Lifestyle

Data Shows that Positive Content Does Better on Social Media

by DJ Pangburn

October 1, 2015
Image via Pixabay user kaboompics

Within minutes of logging onto Facebook and Twitter, users are typically confronted with all manner of content. A good chunk of that content is negative—violent stories, dire political predictions, reports on controversial figures or terrorism—and acts like lighter fluid to a slow burning fire in the way it triggers nasty exchanges. Though it may seem that the varieties of negative content dominate social media, a new data-based study suggests otherwise.

Published September 30 in the PeerJ Computer Science journal, the study reports that positive content spread via social media is shared more often and reaches a larger audience than negative content.

The study’s researchers, Emilio Ferrara​ and Zeyao Yang, took Twitter as their subject, analyzing all public tweets produced during September 2014 that featured URLs or media content (photos, videos, etc.). In total, the two sent 19,766,112 tweets through SentiStrength sentiment analysis (or opinion mining) algorithm, known for its  advantages in annotating “short, informal texts, like tweets, that contain abbreviations, slang, and the like,” as well as analyzing emoticons, negations, and booster words like “VERY happy.”

Ferrara and Yang focused their efforts on finding out what effects sentiment (emotion) has on the spread and popularity of social media posts. They then shifted their attention to entire conversations, categorizing them into different classes depending on their evolution over time.

While the researchers found that negative content spreads faster than other content, they also found that Twitter users preferred positive content.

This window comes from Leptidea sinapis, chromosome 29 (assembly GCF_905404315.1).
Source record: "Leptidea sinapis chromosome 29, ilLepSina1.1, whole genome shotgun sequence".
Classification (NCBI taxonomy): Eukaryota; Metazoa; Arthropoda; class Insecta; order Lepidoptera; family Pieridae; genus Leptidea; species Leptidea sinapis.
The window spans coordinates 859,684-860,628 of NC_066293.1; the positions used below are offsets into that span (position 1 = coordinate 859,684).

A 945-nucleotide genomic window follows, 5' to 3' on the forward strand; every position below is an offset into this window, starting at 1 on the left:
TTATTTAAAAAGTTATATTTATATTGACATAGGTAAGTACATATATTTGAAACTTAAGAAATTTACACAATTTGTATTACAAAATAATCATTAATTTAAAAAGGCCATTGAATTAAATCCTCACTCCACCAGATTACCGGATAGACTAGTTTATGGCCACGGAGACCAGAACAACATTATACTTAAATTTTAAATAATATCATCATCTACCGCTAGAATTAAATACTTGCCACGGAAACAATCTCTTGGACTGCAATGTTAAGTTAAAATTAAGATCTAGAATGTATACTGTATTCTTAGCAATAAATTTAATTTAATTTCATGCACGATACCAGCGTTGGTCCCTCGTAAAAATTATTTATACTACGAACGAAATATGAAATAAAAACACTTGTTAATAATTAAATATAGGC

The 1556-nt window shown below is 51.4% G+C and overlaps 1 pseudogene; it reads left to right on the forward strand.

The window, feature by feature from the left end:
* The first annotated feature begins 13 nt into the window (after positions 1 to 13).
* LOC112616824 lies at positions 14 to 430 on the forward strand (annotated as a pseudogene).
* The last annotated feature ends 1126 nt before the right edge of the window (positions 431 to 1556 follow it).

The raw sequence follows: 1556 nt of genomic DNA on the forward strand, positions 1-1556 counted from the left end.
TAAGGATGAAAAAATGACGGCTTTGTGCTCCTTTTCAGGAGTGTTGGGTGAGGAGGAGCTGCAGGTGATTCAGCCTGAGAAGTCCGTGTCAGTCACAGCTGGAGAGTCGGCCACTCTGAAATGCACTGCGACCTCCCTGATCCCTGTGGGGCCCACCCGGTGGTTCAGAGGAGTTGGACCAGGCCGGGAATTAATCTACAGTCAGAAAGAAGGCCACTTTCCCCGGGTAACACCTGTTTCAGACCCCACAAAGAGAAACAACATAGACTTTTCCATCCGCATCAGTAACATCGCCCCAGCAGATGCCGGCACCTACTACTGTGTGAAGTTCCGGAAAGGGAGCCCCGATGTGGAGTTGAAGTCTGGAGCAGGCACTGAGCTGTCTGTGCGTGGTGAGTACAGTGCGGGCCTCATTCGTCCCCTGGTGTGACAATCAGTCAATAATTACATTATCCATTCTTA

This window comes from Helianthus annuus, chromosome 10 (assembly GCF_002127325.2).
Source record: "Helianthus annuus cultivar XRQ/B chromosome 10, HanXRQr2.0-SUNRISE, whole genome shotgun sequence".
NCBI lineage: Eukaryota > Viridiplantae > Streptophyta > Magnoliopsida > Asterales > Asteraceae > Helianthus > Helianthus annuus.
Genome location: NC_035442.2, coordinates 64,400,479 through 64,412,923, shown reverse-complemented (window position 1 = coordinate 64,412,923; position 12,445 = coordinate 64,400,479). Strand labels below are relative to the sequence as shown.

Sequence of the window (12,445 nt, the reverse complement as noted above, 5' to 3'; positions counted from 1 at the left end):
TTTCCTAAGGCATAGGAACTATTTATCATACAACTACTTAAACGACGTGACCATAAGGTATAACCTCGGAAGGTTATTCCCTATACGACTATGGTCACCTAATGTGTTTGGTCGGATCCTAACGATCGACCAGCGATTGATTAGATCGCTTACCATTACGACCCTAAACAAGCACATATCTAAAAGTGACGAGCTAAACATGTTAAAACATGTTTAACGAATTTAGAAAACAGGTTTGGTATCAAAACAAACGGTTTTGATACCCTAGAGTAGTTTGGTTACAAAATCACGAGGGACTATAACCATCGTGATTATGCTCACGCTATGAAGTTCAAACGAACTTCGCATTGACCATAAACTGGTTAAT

“The positivity bias (or Pollyanna effect) rapidly kicks in when we analyze how many times the tweets become retweeted or favorited,” Ferrara and Yang report. “[I]ndividuals online clearly tend to prefer positive tweets, which are favorited as much as five times more than negative or neutral ones; the same holds true for the amount of retweets collected by positive posts, which is up to 2.5 times more than negative or neutral ones.”

Ferrara and Yang also discovered that in general, highly anticipated events (movies, sports matches, etc.) generate positive reactions, while “unexpected events are often harbingers of negative emotions.” Elections and some sports events, which may trigger “flame wars,” are a couple of exceptions. More transient events, whose durations are very brief, “represent the norm on social media like Twitter and are not characterized by any particular” emotion.

“Recent events, going for tragic episodes of terrorism, to the emergence of pandemics like Ebola, have highlighted once again how central social media are in the timely diffusion of information, yet how dangerous they can be when they are abused or misused to spread misinformation or fear,” Ferrara and Yang conclude. “Our contribution pushes forward previous studies on sentiment and information diffusion and furthers our understanding of how the emotions expressed in a short piece of text might correlated with its spreading in online social ecosystems.”

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Data Shows that Positive Content Does Better on Social Media